Non-Pecuniary Remedies in Investment Treaty Arbitration. Many of the popular criticisms of investment treaty arbitration are directed at its potential to interfere with the autonomy of sovereign States to make and apply their own policy choices. The frequent perception is that treaty arbitration provides a means for foreign investors to force their will upon a State—to authorise an activity that a State might prohibit, or to oblige a State to take measures that it might not choose. There is a perception that treaty Tribunals can and frequently do issue orders of specific performance. Yet the reality is that non-pecuniary remedies—restitution, specific performance or declaratory relief—are seldom granted in treaty cases. This is unfortunate for some claimants, who want to retain their investments, and bring treaty claims not as an exit strategy but as a tool of doing business and governmental relations. They want their rights upheld, not extinguished and paid out. One might ask “why?” non-pecuniary remedies are not more common, since any student of public international law learns from Chorzow Factory and Article 35 of the ILC Articles on State Responsibility that restitutio in integrum is the primary form of reparation for an internationally wrongful act, with monetary compensation being the alternative where restitution is not materially possible or disproportionately burdensome. The early Libyan oil concession arbitration, Texaco v. Libya, is held up as an example of this theory in practice.
Only a few treaties expressly control a tribunal’s power to award specific performance. Article 1135 of the NAFTA treaty provides that a NAFTA tribunal has the power to award specific performance so long as the award also provides that monetary damages may be paid in lieu of specific performance. Similar restrictions are found in the CAFTA-DR, the recently-signed EU-Canada CETA and the draft TPP. But such express provisions are the rare exception.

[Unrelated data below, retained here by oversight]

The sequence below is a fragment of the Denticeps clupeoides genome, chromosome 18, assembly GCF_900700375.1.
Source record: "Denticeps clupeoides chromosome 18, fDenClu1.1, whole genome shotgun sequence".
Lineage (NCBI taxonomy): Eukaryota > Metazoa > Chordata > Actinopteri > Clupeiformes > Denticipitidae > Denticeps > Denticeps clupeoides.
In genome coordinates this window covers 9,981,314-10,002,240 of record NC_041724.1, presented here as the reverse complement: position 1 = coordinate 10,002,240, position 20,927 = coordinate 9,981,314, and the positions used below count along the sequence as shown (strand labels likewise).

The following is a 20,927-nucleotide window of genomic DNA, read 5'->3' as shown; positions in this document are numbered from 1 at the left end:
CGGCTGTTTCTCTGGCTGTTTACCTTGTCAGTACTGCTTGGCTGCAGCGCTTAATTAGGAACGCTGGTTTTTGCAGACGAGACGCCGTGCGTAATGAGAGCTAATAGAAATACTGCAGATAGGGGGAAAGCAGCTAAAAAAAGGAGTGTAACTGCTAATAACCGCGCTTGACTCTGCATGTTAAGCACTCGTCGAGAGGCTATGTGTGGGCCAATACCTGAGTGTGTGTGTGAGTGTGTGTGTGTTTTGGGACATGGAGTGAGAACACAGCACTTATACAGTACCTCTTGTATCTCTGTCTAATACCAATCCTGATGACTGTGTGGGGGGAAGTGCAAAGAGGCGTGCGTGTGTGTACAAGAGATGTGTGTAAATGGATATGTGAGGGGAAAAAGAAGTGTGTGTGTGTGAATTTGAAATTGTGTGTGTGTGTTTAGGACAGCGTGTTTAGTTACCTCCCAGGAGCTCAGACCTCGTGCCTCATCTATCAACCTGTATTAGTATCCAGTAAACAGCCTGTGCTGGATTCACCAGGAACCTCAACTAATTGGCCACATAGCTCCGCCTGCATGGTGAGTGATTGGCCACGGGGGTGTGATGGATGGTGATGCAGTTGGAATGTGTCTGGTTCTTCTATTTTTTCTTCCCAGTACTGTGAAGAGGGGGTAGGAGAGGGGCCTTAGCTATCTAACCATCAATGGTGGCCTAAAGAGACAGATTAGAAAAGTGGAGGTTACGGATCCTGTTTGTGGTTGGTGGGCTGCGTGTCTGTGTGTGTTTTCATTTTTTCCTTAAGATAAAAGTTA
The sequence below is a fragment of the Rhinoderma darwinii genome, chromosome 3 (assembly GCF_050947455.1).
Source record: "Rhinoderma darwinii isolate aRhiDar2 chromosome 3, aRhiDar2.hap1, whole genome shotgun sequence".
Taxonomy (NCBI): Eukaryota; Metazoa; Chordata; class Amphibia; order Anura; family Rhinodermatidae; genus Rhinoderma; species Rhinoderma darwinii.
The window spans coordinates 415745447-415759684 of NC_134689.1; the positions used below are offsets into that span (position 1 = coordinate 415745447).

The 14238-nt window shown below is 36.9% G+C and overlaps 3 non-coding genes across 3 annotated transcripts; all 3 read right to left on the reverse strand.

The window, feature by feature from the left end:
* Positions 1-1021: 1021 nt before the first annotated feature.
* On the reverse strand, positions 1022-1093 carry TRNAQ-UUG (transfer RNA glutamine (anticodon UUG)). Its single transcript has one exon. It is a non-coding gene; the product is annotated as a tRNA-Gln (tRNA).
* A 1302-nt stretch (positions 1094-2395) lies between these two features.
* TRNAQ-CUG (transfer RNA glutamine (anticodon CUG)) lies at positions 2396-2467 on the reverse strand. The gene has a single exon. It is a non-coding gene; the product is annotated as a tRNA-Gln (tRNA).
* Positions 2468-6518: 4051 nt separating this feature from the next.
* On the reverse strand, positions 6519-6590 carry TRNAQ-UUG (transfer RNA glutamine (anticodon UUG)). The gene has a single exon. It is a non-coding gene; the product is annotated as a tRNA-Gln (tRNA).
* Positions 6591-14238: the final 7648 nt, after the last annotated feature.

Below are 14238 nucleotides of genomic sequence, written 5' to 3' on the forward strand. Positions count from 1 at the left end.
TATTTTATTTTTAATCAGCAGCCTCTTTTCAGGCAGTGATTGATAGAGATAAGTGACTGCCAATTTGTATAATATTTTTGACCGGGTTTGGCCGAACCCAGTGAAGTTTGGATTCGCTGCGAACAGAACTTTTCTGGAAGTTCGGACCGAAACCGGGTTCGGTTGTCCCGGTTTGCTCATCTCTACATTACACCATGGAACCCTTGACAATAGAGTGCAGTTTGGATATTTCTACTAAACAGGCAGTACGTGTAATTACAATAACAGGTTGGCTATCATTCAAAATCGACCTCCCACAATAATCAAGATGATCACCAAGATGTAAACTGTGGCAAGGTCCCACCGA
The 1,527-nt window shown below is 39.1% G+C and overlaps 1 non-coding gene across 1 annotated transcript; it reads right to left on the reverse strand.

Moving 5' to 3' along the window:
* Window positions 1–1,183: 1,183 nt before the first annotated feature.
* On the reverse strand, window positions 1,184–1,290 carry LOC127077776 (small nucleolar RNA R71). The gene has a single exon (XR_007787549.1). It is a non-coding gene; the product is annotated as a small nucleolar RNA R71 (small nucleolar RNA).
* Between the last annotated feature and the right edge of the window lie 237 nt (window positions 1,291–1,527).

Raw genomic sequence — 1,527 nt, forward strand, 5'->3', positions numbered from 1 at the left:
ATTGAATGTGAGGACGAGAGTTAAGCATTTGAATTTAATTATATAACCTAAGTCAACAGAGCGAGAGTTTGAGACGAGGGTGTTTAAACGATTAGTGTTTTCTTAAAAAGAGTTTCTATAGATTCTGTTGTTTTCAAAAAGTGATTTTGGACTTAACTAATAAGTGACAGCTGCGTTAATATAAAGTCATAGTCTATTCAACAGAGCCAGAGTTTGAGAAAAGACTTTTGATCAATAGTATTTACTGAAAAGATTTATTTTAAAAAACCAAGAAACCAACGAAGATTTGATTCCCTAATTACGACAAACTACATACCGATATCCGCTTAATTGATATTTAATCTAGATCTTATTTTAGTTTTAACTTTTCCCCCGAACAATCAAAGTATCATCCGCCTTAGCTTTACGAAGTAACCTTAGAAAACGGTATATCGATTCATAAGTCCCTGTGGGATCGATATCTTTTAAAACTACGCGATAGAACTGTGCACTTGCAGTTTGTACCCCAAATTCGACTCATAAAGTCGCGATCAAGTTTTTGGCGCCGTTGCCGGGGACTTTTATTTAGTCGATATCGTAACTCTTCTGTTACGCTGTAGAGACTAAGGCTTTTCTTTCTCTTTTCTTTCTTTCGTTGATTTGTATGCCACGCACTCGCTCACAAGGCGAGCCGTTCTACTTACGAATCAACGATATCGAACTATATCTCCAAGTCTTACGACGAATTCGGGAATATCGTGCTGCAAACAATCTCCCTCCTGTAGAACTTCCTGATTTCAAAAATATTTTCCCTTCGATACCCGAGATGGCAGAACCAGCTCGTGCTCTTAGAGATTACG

Likewise, the ICSID Convention does not limit the powers of ICSID tribunals to order non-pecuniary remedies. But the Convention does specify in Article 54(1) that Contracting States are obliged only to enforce “the pecuniary obligations imposed by [an] award.” ICSID tribunals may therefore order non-pecuniary relief, and such awards are binding, but ICSID Contracting States are not obliged to give effect to such orders.
Tribunals routinely confirm the power to award such remedies. The Micula v Romania tribunal held that ICSID tribunals have at their disposal all forms of relief required to redress the injuries suffered as a result of an internationally wrongful act, including definitive or final injunctive relief. Nevertheless, there is a widespread general reluctance on the part of tribunals to grant non-pecuniary relief. This can be explained by four factors: